Key Investment Insights: The Myth of the Financial Guru
August 11, 2014
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Welcome to the next installment in our series of Key Investment Insights.
In our last post, “News and Market Prices,” we explored how price-setting occurs in capital markets, and why investors should avoid reacting to breaking news. It’s clear that the cost and competition hurdles are simply just too high. Today, we will explain why you’d be ill-advised to seek out a pinch-hitting expert, the so-called “financial guru,” to compete for you. As Morningstar strategist Samuel Lee has said, managers who have persistently outperformed their benchmarks are “rarer than rare.”
Group Intelligence Wins Again
As we discussed in “Market Prices,” independently thinking groups (like participants in capital markets) are better at arriving at an accurate answer than even the smartest individuals within the group. In part, that’s because their collective wisdom is already bundled into prices, which we already learned adjust with fierce speed and relative accuracy to any new, unanticipated news.
Thus, even the experts, those who specialize in analyzing business, economic, geopolitical or any other market-related information, face the same challenges you would, if they attempt to beat the market by predicting an outcome to unexpected news. For them, too, particularly after costs, group intelligence remains a prohibitively high hurdle to overcome.
The Proof is in the Pudding
Let’s say a friend of a friend’s cousin’s uncle has told you of a financial guru — an extraordinary stock broker, fund manager or TV personality who strikes you, perhaps, as being among the elite few who can successfully make the leap over that high hurdle. Maybe this guru has a stellar track record, impeccable credentials or brand-name recognition. Should you, then, rely on this guru for the latest market tips, instead of settling for “average” returns?
Setting aside market theory for just a moment, let’s consider what actually works. Bottom line; if investors were able to depend on these so-called gurus who claim that they have consistently outperformed the market, shouldn’t we be seeing credible evidence of that?
We should, but not only are such data lacking, the body of evidence to the contrary is overwhelming. Star performers – “active managers” – often fail to survive, let alone persistently beat comparable market returns. A 2013 Vanguard Group analysis found that only about half of some 1,500 actively managed funds which were available in 1998 still existed by the end of 2012, and only 18% of those had outperformed their benchmarks. Dimensional Fund Advisors found similar results in its independent analysis of 10-year mutual fund performance through year-end 2013. In a nutshell, across the decades and around the world, a multitude of academic studies have scrutinized active manager performance and consistently found it lacking.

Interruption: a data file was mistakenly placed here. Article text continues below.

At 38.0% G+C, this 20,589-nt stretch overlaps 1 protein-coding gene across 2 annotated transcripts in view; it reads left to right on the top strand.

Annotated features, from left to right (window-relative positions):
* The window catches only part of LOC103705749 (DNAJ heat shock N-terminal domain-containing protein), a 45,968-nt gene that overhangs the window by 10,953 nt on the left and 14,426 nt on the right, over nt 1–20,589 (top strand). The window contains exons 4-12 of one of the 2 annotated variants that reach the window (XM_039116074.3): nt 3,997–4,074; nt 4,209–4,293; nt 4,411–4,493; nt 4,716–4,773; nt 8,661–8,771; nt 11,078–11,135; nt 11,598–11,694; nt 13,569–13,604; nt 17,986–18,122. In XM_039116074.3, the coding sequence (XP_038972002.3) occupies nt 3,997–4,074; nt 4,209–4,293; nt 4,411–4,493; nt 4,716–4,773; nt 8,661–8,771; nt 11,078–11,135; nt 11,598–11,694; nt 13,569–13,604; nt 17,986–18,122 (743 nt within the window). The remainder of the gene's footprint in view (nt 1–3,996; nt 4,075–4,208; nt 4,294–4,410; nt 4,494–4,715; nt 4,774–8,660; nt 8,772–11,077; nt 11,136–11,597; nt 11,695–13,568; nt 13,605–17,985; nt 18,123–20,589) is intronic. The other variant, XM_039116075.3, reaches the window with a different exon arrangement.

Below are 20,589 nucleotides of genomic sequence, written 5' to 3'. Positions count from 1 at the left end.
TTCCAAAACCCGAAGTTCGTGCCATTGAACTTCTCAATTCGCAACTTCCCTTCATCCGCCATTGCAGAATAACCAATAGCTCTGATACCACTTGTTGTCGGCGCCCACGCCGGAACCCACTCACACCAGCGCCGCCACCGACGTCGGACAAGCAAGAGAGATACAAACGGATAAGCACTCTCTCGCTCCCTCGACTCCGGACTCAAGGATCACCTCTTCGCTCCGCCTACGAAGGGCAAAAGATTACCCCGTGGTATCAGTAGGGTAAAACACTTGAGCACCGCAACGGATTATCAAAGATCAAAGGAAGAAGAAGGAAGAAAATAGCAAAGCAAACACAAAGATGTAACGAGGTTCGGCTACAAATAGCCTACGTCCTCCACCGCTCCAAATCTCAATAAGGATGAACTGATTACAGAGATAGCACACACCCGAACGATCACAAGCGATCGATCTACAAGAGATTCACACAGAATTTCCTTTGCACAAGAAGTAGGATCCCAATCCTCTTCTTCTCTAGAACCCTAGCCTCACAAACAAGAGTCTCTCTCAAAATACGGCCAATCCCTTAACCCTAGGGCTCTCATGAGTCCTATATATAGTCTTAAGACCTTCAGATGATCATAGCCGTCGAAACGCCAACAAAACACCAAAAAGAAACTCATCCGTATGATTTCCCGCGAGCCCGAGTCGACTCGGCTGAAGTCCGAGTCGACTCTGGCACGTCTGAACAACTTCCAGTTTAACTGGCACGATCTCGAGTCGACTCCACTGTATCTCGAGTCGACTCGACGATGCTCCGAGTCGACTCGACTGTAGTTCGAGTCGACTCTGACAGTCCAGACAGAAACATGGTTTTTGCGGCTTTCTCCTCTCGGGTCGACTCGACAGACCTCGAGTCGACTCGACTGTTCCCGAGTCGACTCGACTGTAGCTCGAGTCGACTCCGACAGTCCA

- Among the earliest of these studies is Michael Jensen’s groundbreaking 1967 paper, “The Performance of Mutual Funds in the Period 1945–1964.” Jensen, who was my professor at the University of Rochester, concluded that there was “very little evidence that any individual fund was able to do significantly better than that which we expected from mere random chance.”
- In 2009, Eugene Fama, a Nobel Prize winning economist, and Kenneth French conducted what is now widely considered a landmark study, “Luck Versus Skill in the Cross Section of Mutual Fund Returns.” They demonstrated that “the high costs of active management show up intact as lower returns to investors.”
- In the decades between 1967 and 2009, there have been as many as 100 similar studies published by a “who’s who” list of academic luminaries, all echoing Jensen, Fama and French. In 2011, the Netherlands Authority for the Financial Markets (AFM) scrutinized this body of research and concluded: “Selecting active funds in advance that will achieve outperformance after deduction of costs is therefore exceptionally difficult.”
Lest you think hedge fund managers and similar experts can fare better in their more rarefied environments, the evidence dispels that notion as well. For example, a March 2014 Barron’s column took a look at hedge fund survivorship. The author reported that nearly 10% of hedge funds existing at the beginning of 2013 had closed by year’s end, and nearly half of the hedge funds which had been available only five years prior were no longer available (presumably due to poor performance).
So far, we’ve assessed some of the investment obstacles you either have or may face. The good news is that there is a way to invest which enables you to nimbly sidestep those obstacles rather than face them head on, and which simply allows the market to do what it does best, on your behalf. In our next installment of Key Investment Insights, we will begin to introduce you to the strategies involved, and your many financial friends. First up, an exploration of what some have called the closest thing you’ll find to an investment free lunch: Diversification.